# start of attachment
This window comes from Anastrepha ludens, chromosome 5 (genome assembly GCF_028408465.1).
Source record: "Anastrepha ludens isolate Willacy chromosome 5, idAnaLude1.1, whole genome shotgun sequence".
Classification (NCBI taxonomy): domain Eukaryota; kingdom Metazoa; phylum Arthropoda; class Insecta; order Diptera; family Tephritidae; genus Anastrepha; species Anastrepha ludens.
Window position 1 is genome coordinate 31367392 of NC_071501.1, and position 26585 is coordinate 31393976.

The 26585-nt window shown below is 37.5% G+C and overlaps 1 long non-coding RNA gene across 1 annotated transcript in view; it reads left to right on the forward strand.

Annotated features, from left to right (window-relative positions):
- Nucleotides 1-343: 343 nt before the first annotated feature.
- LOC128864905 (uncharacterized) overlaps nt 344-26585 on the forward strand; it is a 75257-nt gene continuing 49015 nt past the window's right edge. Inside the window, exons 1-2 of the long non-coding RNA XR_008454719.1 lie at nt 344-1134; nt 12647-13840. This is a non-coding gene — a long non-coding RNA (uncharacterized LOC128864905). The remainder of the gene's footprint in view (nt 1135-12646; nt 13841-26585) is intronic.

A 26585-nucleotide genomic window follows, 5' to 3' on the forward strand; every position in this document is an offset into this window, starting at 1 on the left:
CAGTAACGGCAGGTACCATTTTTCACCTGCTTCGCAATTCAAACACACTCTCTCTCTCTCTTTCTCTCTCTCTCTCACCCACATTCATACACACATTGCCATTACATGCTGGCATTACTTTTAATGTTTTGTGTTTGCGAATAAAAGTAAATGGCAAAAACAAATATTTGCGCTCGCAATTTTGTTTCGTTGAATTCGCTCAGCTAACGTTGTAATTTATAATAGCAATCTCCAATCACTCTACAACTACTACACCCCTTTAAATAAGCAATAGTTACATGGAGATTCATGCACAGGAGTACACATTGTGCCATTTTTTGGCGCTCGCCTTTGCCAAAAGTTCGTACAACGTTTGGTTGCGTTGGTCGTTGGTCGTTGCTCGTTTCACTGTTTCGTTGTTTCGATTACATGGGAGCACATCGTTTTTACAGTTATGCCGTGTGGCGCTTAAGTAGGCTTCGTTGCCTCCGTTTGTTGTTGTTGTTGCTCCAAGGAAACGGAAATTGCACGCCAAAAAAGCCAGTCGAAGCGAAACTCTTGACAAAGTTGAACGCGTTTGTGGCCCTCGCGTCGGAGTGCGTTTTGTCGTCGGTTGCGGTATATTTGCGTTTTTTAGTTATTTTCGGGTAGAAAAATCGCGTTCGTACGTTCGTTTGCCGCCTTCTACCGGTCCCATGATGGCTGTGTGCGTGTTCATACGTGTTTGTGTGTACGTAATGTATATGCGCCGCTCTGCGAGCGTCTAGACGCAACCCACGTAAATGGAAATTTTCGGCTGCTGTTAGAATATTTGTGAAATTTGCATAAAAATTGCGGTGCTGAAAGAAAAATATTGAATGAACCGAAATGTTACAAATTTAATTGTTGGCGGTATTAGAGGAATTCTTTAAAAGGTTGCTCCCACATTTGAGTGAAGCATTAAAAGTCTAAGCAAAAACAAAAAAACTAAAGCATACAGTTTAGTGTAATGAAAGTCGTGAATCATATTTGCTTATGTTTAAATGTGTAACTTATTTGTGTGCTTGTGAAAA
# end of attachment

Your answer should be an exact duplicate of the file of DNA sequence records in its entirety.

This window comes from Anastrepha ludens, chromosome 5 (genome assembly GCF_028408465.1).
Source record: "Anastrepha ludens isolate Willacy chromosome 5, idAnaLude1.1, whole genome shotgun sequence".
Classification (NCBI taxonomy): domain Eukaryota; kingdom Metazoa; phylum Arthropoda; class Insecta; order Diptera; family Tephritidae; genus Anastrepha; species Anastrepha ludens.
Window position 1 is genome coordinate 31367392 of NC_071501.1, and position 26585 is coordinate 31393976.

The 26585-nt window shown below is 37.5% G+C and overlaps 1 long non-coding RNA gene across 1 annotated transcript in view; it reads left to right on the forward strand.

Annotated features, from left to right (window-relative positions):
- Nucleotides 1-343: 343 nt before the first annotated feature.
- LOC128864905 (uncharacterized) overlaps nt 344-26585 on the forward strand; it is a 75257-nt gene continuing 49015 nt past the window's right edge. Inside the window, exons 1-2 of the long non-coding RNA XR_008454719.1 lie at nt 344-1134; nt 12647-13840. This is a non-coding gene — a long non-coding RNA (uncharacterized LOC128864905). The remainder of the gene's footprint in view (nt 1135-12646; nt 13841-26585) is intronic.

A 26585-nucleotide genomic window follows, 5' to 3' on the forward strand; every position in this document is an offset into this window, starting at 1 on the left:
CAGTAACGGCAGGTACCATTTTTCACCTGCTTCGCAATTCAAACACACTCTCTCTCTCTCTTTCTCTCTCTCTCTCACCCACATTCATACACACATTGCCATTACATGCTGGCATTACTTTTAATGTTTTGTGTTTGCGAATAAAAGTAAATGGCAAAAACAAATATTTGCGCTCGCAATTTTGTTTCGTTGAATTCGCTCAGCTAACGTTGTAATTTATAATAGCAATCTCCAATCACTCTACAACTACTACACCCCTTTAAATAAGCAATAGTTACATGGAGATTCATGCACAGGAGTACACATTGTGCCATTTTTTGGCGCTCGCCTTTGCCAAAAGTTCGTACAACGTTTGGTTGCGTTGGTCGTTGGTCGTTGCTCGTTTCACTGTTTCGTTGTTTCGATTACATGGGAGCACATCGTTTTTACAGTTATGCCGTGTGGCGCTTAAGTAGGCTTCGTTGCCTCCGTTTGTTGTTGTTGTTGCTCCAAGGAAACGGAAATTGCACGCCAAAAAAGCCAGTCGAAGCGAAACTCTTGACAAAGTTGAACGCGTTTGTGGCCCTCGCGTCGGAGTGCGTTTTGTCGTCGGTTGCGGTATATTTGCGTTTTTTAGTTATTTTCGGGTAGAAAAATCGCGTTCGTACGTTCGTTTGCCGCCTTCTACCGGTCCCATGATGGCTGTGTGCGTGTTCATACGTGTTTGTGTGTACGTAATGTATATGCGCCGCTCTGCGAGCGTCTAGACGCAACCCACGTAAATGGAAATTTTCGGCTGCTGTTAGAATATTTGTGAAATTTGCATAAAAATTGCGGTGCTGAAAGAAAAATATTGAATGAACCGAAATGTTACAAATTTAATTGTTGGCGGTATTAGAGGAATTCTTTAAAAGGTTGCTCCCACATTTGAGTGAAGCATTAAAAGTCTAAGCAAAAACAAAAAAACTAAAGCATACAGTTTAGTGTAATGAAAGTCGTGAATCATATTTGCTTATGTTTAAATGTGTAACTTATTTGTGTGCTTGTGAAAA